“Roman candles fired from the alley back of the Airdome into that theater last night might easily have started a panic, but the patrons of the house thought it was part of the evening’s entertainment. Manager Francis J. Tyler and employee Dick Key caught the boys in the alley of the next block after a hard chase. The two culprits were then turned over to Policeman Phillip Jones and taken to the city jail. This is their second offense. The boys had also fired Roman candles through the open windows of the high school earlier in the year. According to Jones, a third offense will place them in the reform school.”
The Airdome, located west of the Lewis & Clark Hotel, had no roof. The manager thought people would be attracted to watching films and vaudeville entertainment, while sitting “under the stars.”
125 Years Ago – 1889
The village of Mandan was organized in the spring of 1881; just eight years later, statehood was the talk of the Dakota Territory.
“On Thursday, June 27, at 3:30 p.m. the thermometer stood at 85 degrees above zero.
“A citizen expressed indignation today at the numerous ‘free riders’ on freight cars passing through Mandan. The number of tramps on the move, both toward the setting and rising sun, is appalling.
“The marriage of Mr. James Drury and Miss Mary Tobin took place at St. Joseph’s church yesterday at 10 o’clock mass. Before performing the ceremony, Father Perrault made a few remarks on the solemnity of marriage and of the great prevailing evil of divorce.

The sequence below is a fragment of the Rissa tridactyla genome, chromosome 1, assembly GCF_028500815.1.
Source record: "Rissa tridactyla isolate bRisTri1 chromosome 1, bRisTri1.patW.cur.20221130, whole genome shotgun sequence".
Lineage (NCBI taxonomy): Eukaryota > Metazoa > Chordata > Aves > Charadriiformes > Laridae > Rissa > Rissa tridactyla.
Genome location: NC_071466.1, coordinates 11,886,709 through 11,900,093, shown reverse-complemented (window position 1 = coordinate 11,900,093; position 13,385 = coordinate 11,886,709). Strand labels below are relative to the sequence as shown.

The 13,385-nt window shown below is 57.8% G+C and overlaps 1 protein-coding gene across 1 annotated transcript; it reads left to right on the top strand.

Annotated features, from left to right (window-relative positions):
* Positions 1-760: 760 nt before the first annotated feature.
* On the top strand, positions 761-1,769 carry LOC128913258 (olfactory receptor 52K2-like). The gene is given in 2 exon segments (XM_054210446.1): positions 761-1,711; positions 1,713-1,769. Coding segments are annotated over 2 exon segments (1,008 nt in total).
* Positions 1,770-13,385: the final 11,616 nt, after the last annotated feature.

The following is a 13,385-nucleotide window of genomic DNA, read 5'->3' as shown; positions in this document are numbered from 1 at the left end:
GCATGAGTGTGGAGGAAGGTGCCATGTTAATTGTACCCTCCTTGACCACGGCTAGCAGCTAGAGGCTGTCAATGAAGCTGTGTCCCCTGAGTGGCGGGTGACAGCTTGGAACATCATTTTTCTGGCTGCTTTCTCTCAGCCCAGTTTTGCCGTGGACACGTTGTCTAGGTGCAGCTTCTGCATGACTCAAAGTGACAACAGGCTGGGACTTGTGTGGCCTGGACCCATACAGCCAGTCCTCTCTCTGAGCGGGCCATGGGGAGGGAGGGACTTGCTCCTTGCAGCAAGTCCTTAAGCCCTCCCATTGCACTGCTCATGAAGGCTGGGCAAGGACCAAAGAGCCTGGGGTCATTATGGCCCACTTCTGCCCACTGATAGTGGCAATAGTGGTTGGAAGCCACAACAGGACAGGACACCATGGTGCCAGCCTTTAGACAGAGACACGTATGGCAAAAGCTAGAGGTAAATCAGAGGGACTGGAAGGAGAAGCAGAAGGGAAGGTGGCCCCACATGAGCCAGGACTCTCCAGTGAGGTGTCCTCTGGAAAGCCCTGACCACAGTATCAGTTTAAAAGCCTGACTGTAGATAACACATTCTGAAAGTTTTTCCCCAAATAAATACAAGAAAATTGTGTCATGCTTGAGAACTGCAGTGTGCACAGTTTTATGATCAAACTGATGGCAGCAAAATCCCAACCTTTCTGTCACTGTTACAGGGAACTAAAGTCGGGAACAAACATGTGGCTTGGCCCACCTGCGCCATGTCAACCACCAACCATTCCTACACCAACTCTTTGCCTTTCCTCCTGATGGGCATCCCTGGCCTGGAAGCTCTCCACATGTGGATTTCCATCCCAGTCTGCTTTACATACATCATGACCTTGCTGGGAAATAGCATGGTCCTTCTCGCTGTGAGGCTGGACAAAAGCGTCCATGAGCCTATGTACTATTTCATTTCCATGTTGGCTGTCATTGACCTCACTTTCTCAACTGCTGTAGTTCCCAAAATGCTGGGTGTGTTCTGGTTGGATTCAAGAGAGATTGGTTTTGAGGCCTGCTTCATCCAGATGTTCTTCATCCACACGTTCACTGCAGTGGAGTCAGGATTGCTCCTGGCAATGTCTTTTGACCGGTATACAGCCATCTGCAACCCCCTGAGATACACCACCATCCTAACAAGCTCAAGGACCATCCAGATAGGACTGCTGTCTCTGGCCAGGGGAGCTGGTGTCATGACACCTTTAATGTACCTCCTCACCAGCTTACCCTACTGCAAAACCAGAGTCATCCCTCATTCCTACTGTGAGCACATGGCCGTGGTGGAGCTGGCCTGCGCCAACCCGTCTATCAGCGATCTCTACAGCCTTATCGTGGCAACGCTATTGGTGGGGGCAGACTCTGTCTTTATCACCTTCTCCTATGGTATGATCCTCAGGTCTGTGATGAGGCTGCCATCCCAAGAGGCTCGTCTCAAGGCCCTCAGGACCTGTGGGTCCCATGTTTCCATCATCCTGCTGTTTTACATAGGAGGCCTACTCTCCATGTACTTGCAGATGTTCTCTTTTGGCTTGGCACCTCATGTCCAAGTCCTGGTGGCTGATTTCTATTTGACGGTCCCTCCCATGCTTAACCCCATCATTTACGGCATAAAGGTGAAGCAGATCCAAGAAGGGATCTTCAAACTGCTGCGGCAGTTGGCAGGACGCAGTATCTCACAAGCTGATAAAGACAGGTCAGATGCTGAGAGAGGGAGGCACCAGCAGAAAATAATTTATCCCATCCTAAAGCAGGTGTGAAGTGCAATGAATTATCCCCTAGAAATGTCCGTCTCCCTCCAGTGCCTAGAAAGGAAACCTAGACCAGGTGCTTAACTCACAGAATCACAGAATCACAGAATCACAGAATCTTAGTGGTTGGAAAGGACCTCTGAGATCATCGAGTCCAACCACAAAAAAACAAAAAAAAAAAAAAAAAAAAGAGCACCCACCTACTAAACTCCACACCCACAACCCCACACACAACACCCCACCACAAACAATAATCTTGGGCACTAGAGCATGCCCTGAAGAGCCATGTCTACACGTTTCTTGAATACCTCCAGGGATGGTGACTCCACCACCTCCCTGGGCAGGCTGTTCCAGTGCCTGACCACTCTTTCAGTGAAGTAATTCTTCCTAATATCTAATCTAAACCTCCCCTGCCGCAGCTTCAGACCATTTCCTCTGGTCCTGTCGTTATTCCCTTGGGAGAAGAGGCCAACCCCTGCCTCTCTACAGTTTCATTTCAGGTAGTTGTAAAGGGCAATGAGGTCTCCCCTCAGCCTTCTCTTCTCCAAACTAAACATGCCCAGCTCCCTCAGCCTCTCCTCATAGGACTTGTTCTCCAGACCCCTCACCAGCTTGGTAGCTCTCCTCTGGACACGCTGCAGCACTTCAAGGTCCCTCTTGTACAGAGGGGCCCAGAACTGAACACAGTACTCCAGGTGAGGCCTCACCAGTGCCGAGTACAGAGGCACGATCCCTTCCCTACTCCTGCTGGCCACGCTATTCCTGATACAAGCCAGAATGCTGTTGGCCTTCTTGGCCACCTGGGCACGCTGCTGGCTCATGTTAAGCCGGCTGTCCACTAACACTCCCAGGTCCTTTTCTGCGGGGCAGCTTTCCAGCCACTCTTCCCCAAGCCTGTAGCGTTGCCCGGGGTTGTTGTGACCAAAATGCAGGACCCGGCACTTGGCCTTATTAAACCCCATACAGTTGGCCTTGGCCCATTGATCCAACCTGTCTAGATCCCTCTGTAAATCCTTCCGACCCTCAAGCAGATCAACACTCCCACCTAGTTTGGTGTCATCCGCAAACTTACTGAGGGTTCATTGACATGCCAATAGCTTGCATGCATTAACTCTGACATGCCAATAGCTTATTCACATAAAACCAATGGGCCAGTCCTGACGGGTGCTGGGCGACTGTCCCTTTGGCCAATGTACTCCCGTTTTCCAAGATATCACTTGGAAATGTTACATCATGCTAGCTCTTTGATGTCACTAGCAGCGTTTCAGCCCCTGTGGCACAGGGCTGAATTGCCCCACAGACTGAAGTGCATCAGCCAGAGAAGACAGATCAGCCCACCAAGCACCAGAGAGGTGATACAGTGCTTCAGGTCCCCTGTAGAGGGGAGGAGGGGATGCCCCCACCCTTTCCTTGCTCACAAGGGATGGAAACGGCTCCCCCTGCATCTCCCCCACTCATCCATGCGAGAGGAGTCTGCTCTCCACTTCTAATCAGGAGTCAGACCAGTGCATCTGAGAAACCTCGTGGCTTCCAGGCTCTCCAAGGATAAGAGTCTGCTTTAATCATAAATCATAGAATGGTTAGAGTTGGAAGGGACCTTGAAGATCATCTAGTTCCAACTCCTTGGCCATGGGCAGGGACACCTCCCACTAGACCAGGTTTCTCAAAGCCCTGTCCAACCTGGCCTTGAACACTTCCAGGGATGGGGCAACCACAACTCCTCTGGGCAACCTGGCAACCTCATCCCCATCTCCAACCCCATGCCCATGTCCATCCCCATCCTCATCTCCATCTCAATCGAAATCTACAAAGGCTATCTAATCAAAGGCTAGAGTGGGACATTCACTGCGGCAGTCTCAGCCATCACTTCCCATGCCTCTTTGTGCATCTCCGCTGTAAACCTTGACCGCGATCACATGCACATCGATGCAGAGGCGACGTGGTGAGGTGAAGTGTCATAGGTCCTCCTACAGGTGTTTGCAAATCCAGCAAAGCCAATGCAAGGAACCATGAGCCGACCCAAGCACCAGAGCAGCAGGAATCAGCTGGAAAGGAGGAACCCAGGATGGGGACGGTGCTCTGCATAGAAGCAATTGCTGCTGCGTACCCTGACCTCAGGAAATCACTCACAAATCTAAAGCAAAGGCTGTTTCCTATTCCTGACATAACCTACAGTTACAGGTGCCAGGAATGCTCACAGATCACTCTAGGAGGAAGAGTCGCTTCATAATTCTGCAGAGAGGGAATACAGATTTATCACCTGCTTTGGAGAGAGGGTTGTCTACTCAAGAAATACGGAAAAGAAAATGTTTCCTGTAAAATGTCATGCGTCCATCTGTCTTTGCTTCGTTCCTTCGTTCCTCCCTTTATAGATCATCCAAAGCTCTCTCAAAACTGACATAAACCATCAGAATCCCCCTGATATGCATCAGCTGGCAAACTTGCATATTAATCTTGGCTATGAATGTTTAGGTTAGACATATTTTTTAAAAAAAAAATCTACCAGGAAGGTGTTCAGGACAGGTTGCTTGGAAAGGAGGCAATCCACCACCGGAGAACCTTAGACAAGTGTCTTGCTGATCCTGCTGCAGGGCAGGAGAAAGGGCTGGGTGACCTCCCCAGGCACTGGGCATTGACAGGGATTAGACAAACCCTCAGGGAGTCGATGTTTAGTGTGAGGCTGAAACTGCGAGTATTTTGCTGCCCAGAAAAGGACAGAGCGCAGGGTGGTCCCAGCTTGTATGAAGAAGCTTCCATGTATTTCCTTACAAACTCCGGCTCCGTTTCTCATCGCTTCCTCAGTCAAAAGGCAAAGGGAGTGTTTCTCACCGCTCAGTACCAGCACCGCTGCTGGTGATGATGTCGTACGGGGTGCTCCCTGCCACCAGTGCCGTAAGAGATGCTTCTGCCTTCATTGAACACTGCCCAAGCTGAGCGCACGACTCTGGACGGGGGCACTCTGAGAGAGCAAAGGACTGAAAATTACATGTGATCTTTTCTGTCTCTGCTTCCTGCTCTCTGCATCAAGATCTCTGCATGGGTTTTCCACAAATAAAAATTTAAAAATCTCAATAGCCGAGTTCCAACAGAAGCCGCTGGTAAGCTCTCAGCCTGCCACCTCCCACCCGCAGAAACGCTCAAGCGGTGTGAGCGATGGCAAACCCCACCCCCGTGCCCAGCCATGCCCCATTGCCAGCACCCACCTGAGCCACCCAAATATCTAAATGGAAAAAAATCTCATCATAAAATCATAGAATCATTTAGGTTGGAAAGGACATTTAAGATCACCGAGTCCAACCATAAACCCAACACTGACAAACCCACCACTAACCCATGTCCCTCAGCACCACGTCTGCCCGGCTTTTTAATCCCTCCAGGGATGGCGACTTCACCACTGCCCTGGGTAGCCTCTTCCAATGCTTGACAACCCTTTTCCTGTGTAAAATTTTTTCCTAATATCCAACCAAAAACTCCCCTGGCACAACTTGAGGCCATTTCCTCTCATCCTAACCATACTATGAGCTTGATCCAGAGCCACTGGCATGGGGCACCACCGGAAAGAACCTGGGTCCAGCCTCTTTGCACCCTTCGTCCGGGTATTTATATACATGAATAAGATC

“Yesterday Mr. W. E. L. Dilloway of Boston and Mr. Hazen J. Burton of Minneapolis, both of the Mandan Land Company, came to town and spent several hours looking over their property in south side Mandan. They decided to repair the dyke which protects their property from the Heart River.
Front Page News: “Death, ruin and desolation are but meager words applied to Johnstown, Penn., where thousands of people have died after the South Fork Dam collapsed, freeing 20 million tons of Lake Conemaugh to cascade down the Little Conemaugh River. The entire lake was drained of water within 45 minutes. The disaster occurred after more than 10 inches of rain had fallen within 24 hours.” (More than 2200 people, including 99 entire families and 396 children, died in the flood. The Johnstown flood was the first major effort handled by the new , led by).